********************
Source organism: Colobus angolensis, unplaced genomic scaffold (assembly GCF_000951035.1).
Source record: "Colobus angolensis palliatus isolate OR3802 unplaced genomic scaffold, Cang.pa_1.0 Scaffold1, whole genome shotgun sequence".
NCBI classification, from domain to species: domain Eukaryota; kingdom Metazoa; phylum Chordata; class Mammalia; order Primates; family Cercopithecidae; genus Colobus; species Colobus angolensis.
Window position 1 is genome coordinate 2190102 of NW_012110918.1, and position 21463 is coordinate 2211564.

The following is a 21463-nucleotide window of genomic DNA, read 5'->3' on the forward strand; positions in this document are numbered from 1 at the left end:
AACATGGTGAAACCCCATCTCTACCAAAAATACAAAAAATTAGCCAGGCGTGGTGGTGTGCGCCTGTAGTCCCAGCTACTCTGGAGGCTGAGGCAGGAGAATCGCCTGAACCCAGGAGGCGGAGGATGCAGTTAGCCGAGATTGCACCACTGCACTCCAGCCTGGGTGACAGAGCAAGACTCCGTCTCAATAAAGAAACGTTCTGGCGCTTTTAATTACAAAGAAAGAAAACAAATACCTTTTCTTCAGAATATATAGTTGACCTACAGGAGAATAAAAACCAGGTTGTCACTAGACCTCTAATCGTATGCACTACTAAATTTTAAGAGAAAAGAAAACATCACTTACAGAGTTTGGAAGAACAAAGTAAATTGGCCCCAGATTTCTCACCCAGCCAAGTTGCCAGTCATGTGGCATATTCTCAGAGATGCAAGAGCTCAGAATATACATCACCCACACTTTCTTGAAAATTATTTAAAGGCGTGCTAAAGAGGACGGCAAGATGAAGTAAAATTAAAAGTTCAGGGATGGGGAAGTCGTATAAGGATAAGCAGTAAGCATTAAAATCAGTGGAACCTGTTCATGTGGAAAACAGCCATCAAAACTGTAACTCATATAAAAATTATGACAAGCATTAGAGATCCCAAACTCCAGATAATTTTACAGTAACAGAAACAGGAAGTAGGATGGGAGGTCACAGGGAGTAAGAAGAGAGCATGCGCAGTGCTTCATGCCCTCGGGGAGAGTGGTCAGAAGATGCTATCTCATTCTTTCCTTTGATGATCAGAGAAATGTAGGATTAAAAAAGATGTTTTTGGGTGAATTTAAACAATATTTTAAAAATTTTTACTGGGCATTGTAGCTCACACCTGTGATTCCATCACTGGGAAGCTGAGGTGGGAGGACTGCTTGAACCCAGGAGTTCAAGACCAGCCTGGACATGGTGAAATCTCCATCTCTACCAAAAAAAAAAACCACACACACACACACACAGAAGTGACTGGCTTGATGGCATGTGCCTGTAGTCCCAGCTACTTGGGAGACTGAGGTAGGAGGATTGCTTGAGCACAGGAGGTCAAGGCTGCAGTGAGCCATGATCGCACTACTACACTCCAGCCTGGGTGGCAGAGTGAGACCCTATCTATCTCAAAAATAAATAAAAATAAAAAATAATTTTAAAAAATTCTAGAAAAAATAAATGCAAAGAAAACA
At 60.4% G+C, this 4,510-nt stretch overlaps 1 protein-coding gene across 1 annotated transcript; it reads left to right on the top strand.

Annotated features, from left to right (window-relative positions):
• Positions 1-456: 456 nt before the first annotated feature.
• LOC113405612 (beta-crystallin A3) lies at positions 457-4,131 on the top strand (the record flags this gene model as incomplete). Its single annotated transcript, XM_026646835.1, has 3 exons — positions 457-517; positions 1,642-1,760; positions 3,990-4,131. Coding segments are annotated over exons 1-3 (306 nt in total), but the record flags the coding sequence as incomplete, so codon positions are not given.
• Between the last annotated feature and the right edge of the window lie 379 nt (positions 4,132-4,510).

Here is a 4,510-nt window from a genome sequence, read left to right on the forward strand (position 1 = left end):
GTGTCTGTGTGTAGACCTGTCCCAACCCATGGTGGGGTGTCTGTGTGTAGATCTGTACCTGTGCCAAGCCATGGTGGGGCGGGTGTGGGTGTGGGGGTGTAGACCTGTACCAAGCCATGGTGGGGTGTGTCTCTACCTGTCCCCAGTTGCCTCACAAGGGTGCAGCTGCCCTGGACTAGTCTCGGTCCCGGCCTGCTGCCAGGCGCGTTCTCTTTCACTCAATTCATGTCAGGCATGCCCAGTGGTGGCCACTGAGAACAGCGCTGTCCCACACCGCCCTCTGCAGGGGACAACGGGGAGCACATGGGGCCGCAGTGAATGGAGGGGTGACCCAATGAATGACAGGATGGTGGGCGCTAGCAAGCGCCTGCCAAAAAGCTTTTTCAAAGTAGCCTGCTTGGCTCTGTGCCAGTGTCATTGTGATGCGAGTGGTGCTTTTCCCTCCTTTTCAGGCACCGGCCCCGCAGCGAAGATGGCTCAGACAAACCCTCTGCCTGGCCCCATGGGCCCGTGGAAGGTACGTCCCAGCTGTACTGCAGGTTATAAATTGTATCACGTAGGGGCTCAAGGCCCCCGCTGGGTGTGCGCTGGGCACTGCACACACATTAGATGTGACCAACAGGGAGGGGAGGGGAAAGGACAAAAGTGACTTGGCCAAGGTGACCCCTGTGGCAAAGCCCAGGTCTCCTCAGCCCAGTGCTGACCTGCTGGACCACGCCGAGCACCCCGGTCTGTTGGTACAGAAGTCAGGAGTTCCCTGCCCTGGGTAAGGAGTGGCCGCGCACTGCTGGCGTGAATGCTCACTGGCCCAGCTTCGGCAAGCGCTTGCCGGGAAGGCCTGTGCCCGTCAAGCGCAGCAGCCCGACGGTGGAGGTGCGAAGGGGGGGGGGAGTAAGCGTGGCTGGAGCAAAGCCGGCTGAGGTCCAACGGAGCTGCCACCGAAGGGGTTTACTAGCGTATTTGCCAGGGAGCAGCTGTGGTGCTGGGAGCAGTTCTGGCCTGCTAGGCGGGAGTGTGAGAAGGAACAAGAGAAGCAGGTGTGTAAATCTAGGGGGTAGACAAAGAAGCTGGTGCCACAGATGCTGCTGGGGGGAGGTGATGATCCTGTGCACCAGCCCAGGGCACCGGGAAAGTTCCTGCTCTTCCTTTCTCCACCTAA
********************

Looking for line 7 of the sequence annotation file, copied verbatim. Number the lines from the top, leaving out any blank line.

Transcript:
At 60.4% G+C, this 4,510-nt stretch overlaps 1 protein-coding gene across 1 annotated transcript; it reads left to right on the top strand.